People new to the genre might think street photography is easy to define. You could say that street photography is when the street is the location and subject. But that’s far too simplistic.
There are, in fact, many types of street photography. And there are many street photographers with unique and distinct styles. Street photography doesn’t have one set of rules. It is flexible and open to interpretation.
We’ll take you through some of the different types of street photography. It’ll provide plenty of inspiration. And by the end, you’ll be ready to head out onto the pavement to shoot your own street photography.
10 Types of Photography You Should Know, Including Street Photography
The street is an environment familiar to us all. If you live in a city, you have to navigate your way through a maze of streets every day. There are streets we live on. And streets that are new to us.
But not all streets make us feel the same way. There are some we like. And some we don’t like. A vibrant street with lots of people can make us feel excited. Or a desolate avenue can give us the creeps. And streets, like flowing rivers, change as time moves forward.
These are the 10 types of street photography you should know. We’ll provide links to some of the finest master street photographers so you can get inspired. By the end, you’ll be ready to pick up your camera and pound the pavement.
1. Unobtrusive Street Photography
An unobtrusive street photographer is someone that does not interfere with the world around them. They have no part to play in the scene in front of them—they merely observe.
These photographers want their presence to go unnoticed. They stand back and blend into the background. And their minimal impact allows the scene to play out as naturally as possible.
It’s not possible to disappear completely. But it’s about becoming an accepted and non-threatening presence. It’s not about hiding—it’s about blending in.
The unobtrusive strategy allows photographers to capture everyday life on the street. This approach allows them to get candid shots without intruding on people’s personal spaces.
The photographer’s lack of impact allows street life to continue as if they weren’t there. The street photographer observes the unmediated chance encounters. And they capture the real moments as they flow by.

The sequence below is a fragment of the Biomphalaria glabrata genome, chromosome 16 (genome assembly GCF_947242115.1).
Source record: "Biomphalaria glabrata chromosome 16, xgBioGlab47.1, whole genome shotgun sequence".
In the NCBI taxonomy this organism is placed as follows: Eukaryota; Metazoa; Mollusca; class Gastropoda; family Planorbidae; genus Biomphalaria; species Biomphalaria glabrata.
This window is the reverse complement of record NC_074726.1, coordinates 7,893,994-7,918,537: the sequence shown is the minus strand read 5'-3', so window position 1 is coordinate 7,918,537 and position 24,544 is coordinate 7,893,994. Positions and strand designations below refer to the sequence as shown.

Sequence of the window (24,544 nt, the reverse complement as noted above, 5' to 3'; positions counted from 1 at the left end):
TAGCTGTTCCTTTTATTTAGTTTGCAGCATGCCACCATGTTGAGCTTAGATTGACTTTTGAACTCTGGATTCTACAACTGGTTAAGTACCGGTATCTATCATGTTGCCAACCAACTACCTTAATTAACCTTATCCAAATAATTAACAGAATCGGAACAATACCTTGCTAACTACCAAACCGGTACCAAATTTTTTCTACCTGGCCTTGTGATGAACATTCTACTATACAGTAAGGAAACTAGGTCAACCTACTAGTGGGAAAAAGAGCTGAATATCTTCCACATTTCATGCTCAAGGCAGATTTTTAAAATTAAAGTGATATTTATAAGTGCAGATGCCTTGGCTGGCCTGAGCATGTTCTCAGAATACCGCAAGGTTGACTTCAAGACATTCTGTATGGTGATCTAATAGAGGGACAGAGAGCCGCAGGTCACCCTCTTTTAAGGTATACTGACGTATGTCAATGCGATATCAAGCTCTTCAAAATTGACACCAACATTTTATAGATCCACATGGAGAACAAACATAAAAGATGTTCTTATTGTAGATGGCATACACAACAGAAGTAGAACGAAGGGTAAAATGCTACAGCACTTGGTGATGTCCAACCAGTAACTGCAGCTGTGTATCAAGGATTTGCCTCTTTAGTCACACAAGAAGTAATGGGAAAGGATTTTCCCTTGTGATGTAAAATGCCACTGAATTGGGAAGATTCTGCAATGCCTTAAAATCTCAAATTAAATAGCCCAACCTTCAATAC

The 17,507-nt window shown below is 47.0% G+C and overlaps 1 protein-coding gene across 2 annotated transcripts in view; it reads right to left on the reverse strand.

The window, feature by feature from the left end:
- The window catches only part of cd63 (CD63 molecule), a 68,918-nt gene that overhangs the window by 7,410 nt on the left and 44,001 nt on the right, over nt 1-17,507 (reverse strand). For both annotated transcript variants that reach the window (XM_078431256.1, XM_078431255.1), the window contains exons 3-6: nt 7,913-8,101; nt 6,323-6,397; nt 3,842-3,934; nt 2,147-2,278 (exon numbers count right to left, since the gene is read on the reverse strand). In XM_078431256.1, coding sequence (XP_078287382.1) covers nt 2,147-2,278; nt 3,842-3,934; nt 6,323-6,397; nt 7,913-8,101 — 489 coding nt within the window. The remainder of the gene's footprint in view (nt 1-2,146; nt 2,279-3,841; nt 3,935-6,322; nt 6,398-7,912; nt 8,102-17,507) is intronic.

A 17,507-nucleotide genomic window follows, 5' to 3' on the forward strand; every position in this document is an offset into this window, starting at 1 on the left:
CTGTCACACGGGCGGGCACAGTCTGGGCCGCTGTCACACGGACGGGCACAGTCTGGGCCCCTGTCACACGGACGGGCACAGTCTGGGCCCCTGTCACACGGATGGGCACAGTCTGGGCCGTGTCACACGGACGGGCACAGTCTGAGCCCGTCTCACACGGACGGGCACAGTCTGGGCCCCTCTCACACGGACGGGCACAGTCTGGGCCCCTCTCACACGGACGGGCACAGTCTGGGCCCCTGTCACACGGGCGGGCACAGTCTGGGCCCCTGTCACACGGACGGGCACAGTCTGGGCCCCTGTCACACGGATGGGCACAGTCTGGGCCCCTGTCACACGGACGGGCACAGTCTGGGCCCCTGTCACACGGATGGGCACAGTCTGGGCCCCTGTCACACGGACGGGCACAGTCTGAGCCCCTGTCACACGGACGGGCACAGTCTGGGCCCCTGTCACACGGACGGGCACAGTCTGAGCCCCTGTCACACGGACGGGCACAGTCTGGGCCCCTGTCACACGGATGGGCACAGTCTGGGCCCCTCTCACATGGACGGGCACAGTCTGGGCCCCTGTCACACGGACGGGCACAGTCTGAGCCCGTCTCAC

The art is in picking subjects and timing the shots. You need to be observant and patient. Forcing the shots could disturb the natural balance. People will become aware and self-conscious.
But it’s also an art form in its own right. Candid street photography can freeze a moment in time. They can bring back old memories or ignite our imaginations.
Master: Robert Doisneau
2. Intrusive Street Photography
The intrusive street photographer has the opposite approach. They’re not happy to sit back and watch the world float past them. They want to make waves and be involved.
They still need to blend into the scene—but not to go unnoticed. The intrusive photographer pursues active inclusion. They take to people and make themselves known.
The intrusive style can produce vibrant images alive with energy and tension. The shots are candid but in a way that is more contrived than unobtrusive photography.
This style of photography has been used to document dangerous groups. The photographer attaches themself to football hooligans or fringe political parties.
This type of street photography is less about waiting for something to happen. It’s more about making something happen. These photographers are brave. And often a little bit crazy too.
Master: Bruce Gilden
3. Raw-Style Street Photography
The raw style of street photography is about finding what’s underneath the surface. These photographers have a no-holds-barred approach. They expose the dark reality of street life.
Not every street is a picturesque boulevard lined with market stalls and old men reading newspapers. There are dark alleys and streets you shouldn’t walk down at night.
These are the locations of the raw street photographers. Their subjects are the barflies and the drunks, the prostitutes and the johns, the homeless and the hopeless. They’re the ones ignored and swept away.
Raw photographers bring them back into focus. They lift the rug and expose everything society has swept underneath.
It’s not always easy to look at. And this type of street photography does raise some issues about ethics. People are often caught in dangerous or compromising positions.
The goal is rugged realism. But is there a human cost to this art? And do the ends justify the means?
4. Street Portraits
But street portraiture is a fascinating type of street photography. The street can be used as a location for portraits. Or you can find new faces for portraits as you walk out on the sidewalk.
People as subjects have always been an intriguing element in street photography. They bring warmth to an abstract world. A pair of eyes are like a lighthouse in a sea of concrete, helping the viewer connect to the scene.
Street portraits can be staged or candid. That is a decision for the photographer to make. It depends on their style and what they want to achieve.